Hundreds showed their solidarity with trans and non-binary communities at the ‘We Stand With You’ fundraising event last week, which was organised by influencer Max Balegde.
Headlined by ‘Drag Race UK’ star Bimini Bon-Boulash, the night featured a star-studded lineup of performers that included Black Peppa, Kemah Bob, Bailey J Mills, Sadie Sinner and the Alpha Dancers.
Approximately £40,208 was raised for Not a Phase, a trans-led, grassroots charity dedicated to awareness campaigning, social projects and funding new initiatives for the community.
“The community needs this outpouring of love now more than ever. It’s one thing living day to day with low level transphobia but seeing our country’s key figures taking to the stage to deny our very existence is inhumane,” said Danielle St James, the organisation’s Chief Executive.
“We just want to live our lives and have access to the same basic human rights as everyone else,” she continued.
Given how negatively trans and non-binary issues are often framed in both politics and the media, GAY TIMES wanted to bring the conversation back to the strength that lies in being LGBTQIA+.
So, we asked six icons from the trans and non-binary communities what they find most powerful about being their authentic selves. Here’s what each of them said at the ‘We Stand With You’ event…
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Bimini Bon-Boulash (Drag Race contestant)
“What I find powerful about being non-binary is that I can do what I want to do, wear what I want to wear and be who I want to be and not follow any rules that were created by society because that’s what it means to me, it’s the rejection of that. So, the power is in doing what you want to do…Don’t listen to anyone who makes you feel like you’re not real, or you’re not valid, or you’re not authentic. You’ve got to follow your own heart, you’ve got to follow your dreams and what makes you feel the best version of yourself. If you’re not harming anyone, which we’re not, you keep doing it, you keep being kind to yourself and just slay it.”
Black Peppa (Drag Race contestant)
“What I found powerful is that I can be who I want to be. Every single day, I wake up, I feel empowered to wear what I want to wear, to act how I want to act. Being non-binary has been a journey for me – one day, I might feel like I want to put a skirt on and another day I might not want to put a skirt on. Being non-binary is really important to me because that’s my identity. Growing up, I didn’t really know where I lied and I feel like now, I have realised that there is somewhere where I can place myself and to me that’s really important and I’m really happy that I’m in a cultural climax, such as now in the year 2023, where I can finally find an identity that I can place myself into, and I’m sure a lot of people feel the same way.”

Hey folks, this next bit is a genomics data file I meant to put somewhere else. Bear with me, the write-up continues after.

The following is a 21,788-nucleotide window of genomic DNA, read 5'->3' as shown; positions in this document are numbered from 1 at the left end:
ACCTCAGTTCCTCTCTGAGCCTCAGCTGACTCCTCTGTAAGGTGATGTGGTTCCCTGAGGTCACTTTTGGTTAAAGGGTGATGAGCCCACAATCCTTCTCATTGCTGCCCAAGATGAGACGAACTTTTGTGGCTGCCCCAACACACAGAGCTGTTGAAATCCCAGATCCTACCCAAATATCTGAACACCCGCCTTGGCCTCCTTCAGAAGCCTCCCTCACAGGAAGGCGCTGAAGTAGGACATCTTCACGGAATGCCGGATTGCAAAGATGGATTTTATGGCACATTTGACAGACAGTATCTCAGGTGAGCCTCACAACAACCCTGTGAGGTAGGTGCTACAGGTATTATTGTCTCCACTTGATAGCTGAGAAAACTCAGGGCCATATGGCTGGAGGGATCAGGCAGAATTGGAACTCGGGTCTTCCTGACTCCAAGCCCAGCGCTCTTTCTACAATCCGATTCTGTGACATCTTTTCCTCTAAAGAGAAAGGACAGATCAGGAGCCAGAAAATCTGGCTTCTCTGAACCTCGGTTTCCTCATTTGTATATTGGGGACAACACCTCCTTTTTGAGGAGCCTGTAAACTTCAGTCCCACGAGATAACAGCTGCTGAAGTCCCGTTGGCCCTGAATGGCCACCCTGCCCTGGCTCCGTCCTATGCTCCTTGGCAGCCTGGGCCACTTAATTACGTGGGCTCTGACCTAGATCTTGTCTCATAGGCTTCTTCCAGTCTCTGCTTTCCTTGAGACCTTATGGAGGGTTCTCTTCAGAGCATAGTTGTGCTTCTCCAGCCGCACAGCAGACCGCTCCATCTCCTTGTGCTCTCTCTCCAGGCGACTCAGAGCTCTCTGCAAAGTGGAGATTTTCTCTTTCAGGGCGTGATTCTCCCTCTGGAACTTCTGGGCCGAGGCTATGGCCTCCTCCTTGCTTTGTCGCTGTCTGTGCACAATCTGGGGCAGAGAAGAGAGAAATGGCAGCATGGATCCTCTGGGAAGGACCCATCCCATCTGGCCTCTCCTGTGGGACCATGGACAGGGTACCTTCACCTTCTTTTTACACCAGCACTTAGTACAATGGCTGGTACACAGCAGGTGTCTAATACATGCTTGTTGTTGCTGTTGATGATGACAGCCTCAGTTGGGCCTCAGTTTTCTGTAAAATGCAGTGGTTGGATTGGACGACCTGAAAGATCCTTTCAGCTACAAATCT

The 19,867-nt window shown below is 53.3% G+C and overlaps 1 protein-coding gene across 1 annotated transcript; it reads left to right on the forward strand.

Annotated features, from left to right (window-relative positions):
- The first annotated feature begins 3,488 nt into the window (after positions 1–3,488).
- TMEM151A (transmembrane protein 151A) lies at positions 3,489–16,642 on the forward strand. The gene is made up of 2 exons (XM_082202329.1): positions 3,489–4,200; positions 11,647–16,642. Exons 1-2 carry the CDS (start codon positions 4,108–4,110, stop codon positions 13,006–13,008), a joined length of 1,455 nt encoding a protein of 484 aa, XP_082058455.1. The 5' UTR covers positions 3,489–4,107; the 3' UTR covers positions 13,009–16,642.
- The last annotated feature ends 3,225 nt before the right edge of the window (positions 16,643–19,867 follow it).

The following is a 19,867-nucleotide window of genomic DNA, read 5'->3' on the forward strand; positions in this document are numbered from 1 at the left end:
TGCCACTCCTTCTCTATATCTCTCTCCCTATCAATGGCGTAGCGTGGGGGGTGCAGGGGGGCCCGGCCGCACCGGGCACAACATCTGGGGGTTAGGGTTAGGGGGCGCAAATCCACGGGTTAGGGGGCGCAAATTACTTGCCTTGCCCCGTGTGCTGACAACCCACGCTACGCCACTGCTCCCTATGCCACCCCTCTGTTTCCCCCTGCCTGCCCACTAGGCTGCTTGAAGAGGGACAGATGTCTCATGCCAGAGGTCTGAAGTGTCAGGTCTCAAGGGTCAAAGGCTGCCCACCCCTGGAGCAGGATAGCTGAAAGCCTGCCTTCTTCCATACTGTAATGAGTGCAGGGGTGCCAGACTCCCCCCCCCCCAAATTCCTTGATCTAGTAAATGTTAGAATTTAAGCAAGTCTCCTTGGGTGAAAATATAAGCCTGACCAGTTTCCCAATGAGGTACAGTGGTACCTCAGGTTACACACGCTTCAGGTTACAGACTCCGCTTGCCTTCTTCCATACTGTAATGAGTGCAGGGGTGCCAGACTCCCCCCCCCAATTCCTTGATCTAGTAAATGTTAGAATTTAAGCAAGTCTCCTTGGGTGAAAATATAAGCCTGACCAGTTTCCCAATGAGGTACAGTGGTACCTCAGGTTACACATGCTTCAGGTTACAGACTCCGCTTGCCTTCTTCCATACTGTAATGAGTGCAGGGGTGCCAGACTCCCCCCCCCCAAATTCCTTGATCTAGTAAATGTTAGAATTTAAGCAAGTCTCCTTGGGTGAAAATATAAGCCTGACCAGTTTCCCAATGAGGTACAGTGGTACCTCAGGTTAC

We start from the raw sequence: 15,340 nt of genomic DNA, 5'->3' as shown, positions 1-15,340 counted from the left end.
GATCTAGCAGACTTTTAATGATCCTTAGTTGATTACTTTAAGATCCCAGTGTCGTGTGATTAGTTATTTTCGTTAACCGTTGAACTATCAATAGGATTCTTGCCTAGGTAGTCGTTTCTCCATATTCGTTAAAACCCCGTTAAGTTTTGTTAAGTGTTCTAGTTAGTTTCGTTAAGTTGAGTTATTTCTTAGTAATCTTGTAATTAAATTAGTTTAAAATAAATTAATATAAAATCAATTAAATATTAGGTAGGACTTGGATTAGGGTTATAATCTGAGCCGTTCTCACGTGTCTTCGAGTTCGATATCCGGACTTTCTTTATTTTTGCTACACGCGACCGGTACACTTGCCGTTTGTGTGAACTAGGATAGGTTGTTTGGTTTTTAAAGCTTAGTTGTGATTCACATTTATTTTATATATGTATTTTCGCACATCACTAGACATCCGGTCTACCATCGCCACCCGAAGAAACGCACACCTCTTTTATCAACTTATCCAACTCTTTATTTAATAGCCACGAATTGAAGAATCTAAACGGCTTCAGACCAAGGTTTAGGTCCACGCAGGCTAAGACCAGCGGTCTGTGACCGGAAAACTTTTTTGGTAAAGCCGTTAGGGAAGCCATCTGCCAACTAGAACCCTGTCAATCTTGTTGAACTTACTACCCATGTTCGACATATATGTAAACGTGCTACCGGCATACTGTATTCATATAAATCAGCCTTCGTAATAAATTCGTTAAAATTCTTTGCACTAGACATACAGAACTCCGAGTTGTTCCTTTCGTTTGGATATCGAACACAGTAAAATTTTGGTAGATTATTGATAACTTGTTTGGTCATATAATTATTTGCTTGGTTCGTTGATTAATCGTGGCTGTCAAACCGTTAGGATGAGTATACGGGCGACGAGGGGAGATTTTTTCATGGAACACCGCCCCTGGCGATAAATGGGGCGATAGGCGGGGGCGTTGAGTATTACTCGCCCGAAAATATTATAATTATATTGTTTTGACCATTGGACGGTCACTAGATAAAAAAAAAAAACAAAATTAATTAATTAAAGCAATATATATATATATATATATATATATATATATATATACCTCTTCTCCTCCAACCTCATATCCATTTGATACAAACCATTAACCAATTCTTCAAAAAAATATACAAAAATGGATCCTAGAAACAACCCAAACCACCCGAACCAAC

Cambell Kenneford (Influencer)
“My favourite thing about being trans is being trans and then my least favourite thing about being trans is other people – their questions, the rude questions. I love being trans and there’s no other description for it. I love my journey, who I’ve become on that [and] who I’ve met and then the worst thing is the constant questions and then the current government that we have.”
Danielle St James (Chief Executive, Not a Phase)
“I’d say the power in being a trans person, in general, is the power of self definition and how you get to really cultivate who you want to be. Moving away from any cultural norms and expectations, you get to choose every facet of who you are. That’s what makes me feel powerful in general.”
Hallie Clark (Big Brother contestant)
“Being trans is beautiful, it’s unique, it’s amazing and it just shows the world who you are unapologetically. I love being trans and I love being part of such a good community. I love it.”
Jaxon Feeley (Activist)
“I think that inspiring people to live a life more true to themselves is the most powerful thing in the world. I have been in environments where I have inspired people in prison, who are the most hopeless people in the world, who don’t believe that they’ve got a second chance, who believe that it’s too late to change. By sitting there and being open and vulnerable and completely honest with those people and having those conversations and saying, ‘You have to look yourself in the mirror, have the difficult conversations and do the thing that terrifies you the most to find true happiness,’ it inspired people to stop taking drugs, it inspired people to stop self-harming, it inspired people to not be ashamed of their scars because I told them that it was part of them and part of their journey, and it’s part of you and how far you’ve come, and to embrace that. To see people find the courage and the belief that it’s never too late to change your own life, I think there is nothing more powerful than living your truth.”
To learn more about Not a Phase, click here.